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Sixth Fleet band sailors play holiday tunes Wednesday for Italian hospital patients, including 11-month-old Tanya.

Sixth Fleet band sailors play holiday tunes Wednesday for Italian hospital patients, including 11-month-old Tanya. (Kendra Helmer / S&S)

Sixth Fleet band sailors play holiday tunes Wednesday for Italian hospital patients, including 11-month-old Tanya.

Sixth Fleet band sailors play holiday tunes Wednesday for Italian hospital patients, including 11-month-old Tanya. (Kendra Helmer / S&S)

Little Tanya joins nurses in listening to the 6th Fleet band play holiday tunes Wednesday at a children’s hospital in Naples, Italy.

Little Tanya joins nurses in listening to the 6th Fleet band play holiday tunes Wednesday at a children’s hospital in Naples, Italy. (Kendra Helmer / S&S)

Patients, their relatives and staff members clap along to holiday songs played by the 6th Fleet band.

Patients, their relatives and staff members clap along to holiday songs played by the 6th Fleet band. (Kendra Helmer / S&S)

Luigi, 10, gets an autograph from Petty Officer 2nd Class Drew Stapp, who plays the euphonium for the 6th Fleet band.

Luigi, 10, gets an autograph from Petty Officer 2nd Class Drew Stapp, who plays the euphonium for the 6th Fleet band. (Kendra Helmer / S&S)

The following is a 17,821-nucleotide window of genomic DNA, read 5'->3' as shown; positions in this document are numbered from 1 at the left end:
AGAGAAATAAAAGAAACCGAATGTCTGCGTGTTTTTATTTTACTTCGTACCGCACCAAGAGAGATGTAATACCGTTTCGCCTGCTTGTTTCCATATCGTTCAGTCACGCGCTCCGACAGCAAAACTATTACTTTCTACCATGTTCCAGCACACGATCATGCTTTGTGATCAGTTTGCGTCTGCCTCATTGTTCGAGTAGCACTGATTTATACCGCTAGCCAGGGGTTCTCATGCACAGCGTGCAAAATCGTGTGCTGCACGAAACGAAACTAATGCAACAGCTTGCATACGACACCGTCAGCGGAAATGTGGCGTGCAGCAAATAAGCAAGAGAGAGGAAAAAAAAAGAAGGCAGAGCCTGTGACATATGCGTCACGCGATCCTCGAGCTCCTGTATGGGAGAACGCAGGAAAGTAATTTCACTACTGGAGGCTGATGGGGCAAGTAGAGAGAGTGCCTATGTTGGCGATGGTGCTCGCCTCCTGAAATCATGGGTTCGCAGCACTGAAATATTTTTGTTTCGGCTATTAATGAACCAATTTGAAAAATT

NAPLES, Italy — Four-year-old Guido, his head bald from yearlong leukemia treatments, stays in an oncology ward to prevent germs from further weakening him.

So sailors from the 6th Fleet band brought Christmas to him. Six sailors crowded into the tiny corridor Wednesday, playing some holiday tunes just for Guido as he leaned on his IV pole.

“Guido’s been waiting for this for two days,” said Cetty Perry, a volunteer who arranged the visit to the Pediatric Department of the Second University of Naples.

Children weren’t the only ones excited about the visit.

Doctors and nurses tagged along as the band climbed up and down the stairs, playing a few songs in each ward they visited.

“Jingle Bells,” as expected, was a big hit. But the adults — some clad in blinking Santa hats — also had a rather unusual holiday request: “When the Saints Go Marchin’ In.”

The sailors obliged, drawing enthusiastic applause from the Italians.

“It’s good to bring the outside world into the hospital,” said Paolo Indolfi, oncology chief.

“The people are so into the music, it really lights them up,” said French horn player Petty Officer 2nd Class Christopher Cornette. He said the visit to the oncology department was particularly moving because a former band member, Petty Officer 1st Class Joe E. Heberer, died Dec. 4 from an inoperable brain tumor.

One oncology patient, Daniela, 13, was initially reserved when the sailors arrived. Doctors had been talking to her about upcoming treatment for her leukemia, which is in remission. By the time the sailors wrapped things up, the 13-year-old was tagging along, clapping to the music.

“They were all together having fun — the band, the doctors and the children,” she said with a smile.


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